Depth/Rise of the truss: 4m, 3.5m Height of Eaves = 10.0 m
Type of roofing = A.C. Sheeting Location of shed = Panjim(Goa) Depth of truss = 4.0 m, 3.5m, 3m
Clss of building = A Type (Open Terrain) Spacing of truss =6.0 m
No of panel points on each side=15 Spacing of Purlins=1.36m
A. Load calculations
Dead Load
Total Dead load =75.348 KN
No. of Panels= 26
Load acting on one intermediate panel =75.348 /26 =2.898 KN
So, Dead load is taken as = 2.9 kN/node
Live Load
Total live load = 145.6 KN
Load acting on one intermediate panel point = 5.60 KN
WindLoad
Total wind load =306.8 KN
Load acting on one intermediate panel point= 11.8 KN (uplift)
V ANALYSIS AND DESIGN
The steel trusses have been analyzed as simply supported on columns. The support at one end is assumed to be hinged and the other end on rollers for the purpose of analysis. The truss has been analyzed for dead load, live load and wind load according to IS: 875(Part 1, 2&3)1987. However, the permitted increase in allowable stress by 33% due to wind is
implemented. The whole assembly o(f2.t4ru) ss is analysed using StaadPro 2006 Programme.
Based on the forces obtained, the design of truss is performed using IS 8001984. Other codes which are used are IS 4923 1997 for design of Hollow steel sections & IS 11611998 in design of Tubular sections.Design results are given in Table 1 and Table 2.
TABLE I. DESIGN RESULTS FOR HOWE TRUSS FOR SPAN OF 35M
Rise of Truss 
Member 
Weight of member in Kg 

Angle 
SHS 
RHS 
CHS 

4m 
Rafter 
836.4 
617 
617 
709 
Tie 
1197 
1122 
1122 
1103 

Main strut 
60 
38 
39 
39 

Main sling 
28 
13 
12.6 
12 

3.5m 
Rafter 
1031 
807 
748 
880.6 
Tie 
1344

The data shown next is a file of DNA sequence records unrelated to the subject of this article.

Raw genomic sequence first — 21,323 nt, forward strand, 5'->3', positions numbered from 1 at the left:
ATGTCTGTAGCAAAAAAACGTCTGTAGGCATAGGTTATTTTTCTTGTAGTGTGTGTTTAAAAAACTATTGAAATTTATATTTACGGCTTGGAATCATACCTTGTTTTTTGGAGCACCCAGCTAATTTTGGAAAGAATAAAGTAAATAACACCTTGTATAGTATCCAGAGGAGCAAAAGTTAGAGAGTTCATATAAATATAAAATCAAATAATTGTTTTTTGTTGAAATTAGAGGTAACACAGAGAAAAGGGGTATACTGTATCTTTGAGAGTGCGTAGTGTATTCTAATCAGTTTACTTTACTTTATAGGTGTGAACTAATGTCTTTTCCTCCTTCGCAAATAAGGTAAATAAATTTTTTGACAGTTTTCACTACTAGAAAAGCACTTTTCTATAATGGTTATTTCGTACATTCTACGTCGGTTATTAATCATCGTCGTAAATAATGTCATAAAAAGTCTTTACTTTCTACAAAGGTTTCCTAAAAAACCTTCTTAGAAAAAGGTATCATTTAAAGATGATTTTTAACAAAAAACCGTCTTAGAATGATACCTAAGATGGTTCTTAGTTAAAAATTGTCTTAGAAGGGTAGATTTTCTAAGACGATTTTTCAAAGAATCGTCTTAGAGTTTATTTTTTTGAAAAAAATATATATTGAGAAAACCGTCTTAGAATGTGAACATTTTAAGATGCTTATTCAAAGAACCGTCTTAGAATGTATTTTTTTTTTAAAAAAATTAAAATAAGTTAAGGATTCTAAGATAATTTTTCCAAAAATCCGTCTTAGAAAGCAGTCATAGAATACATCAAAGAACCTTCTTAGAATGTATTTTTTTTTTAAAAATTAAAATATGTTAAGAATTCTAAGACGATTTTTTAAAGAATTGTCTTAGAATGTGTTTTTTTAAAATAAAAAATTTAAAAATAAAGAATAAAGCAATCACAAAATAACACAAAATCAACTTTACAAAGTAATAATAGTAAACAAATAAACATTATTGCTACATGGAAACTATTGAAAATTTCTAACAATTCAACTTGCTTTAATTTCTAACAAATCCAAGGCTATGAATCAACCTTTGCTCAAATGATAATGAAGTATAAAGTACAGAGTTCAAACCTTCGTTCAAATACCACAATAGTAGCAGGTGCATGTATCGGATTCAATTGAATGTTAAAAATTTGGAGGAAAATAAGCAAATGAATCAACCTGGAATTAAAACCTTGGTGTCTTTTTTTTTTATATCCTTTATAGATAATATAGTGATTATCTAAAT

1203 
1203 
1383 

Main strut 
62 
32 
34 
34 

Main sling 
18.5 
12.2 
12.9 
12.42 
TABLE II. DESIGN RESULTS FOR PRATT TRUSS FOR SPAN OF 35M
Rise of Truss 
Member 
Weight of member in Kg 

Angle 
SHS 
RHS 
CHS 

4m 
Rafter 
869 
711 
711 
709 
Tie 
598.5 
561 
561 
551 

Main strut 
25 
20 
20 
23.7 

Main sling 
48 
17.4 
17.4 
17.2 

3.5m 
Rafter 
1031 
807 
807 
920 
Tie 
619.5 
602 
602 
863.4 

Main strut 
25 
17.8 
19.2 
21.7 

Main sling 
23.6 
15.5 
17 
16.4 
VI RESULTS AND DISCUSSIONS
A.Howe Truss
Truss is designed for the forces obtained from critical load combination. Design is done using angle sections, SHS, RHS and CHS. The results are compared for Rafters, Tie member, Main strut and main sling in terms of their weight for each section. Refer Fig.1 and Fig. 2.
. Following comparison is done for various members: Principal Rafter: Percentage reduction in weight using SHS, RHS and CHS is 26.2%, 26.2%& 15.2% respectively compared to conventional angle sections when the depth of truss is 4m.
Whereas when the depth is 3.5m, Percentage reduction in weight is 21.7%, 27.5% and 14.6% respectively compared to angle sections
Tie member: Percentage reduction in weight using SHS, RHS and CHS is 6.28%, 6.28%& 7.8% respectively compared to conventional angle sections when the depth of truss is 4m.
Whereas when the depth is 3.5m, Percentage reduction in weight is 10.4%, 10.4% and 2.89% respectively compared to angle sections
Main Strut: Percentage reduction in weight using SHS, RHS and CHS is 35.2%, 35.2%& 34.5% respectively compared to conventional angle sections when the depth of truss is 4m.
Whereas when the depth is 3.5m, Percentage reduction in weight is 48%, 45.4% and 45% respectively compared to angle sections
Main sling: Percentage reduction in weight using SHS, RHS and CHS is 55%, 56%& 58% respectively compared to conventional angle sections when the depth of truss is 4m.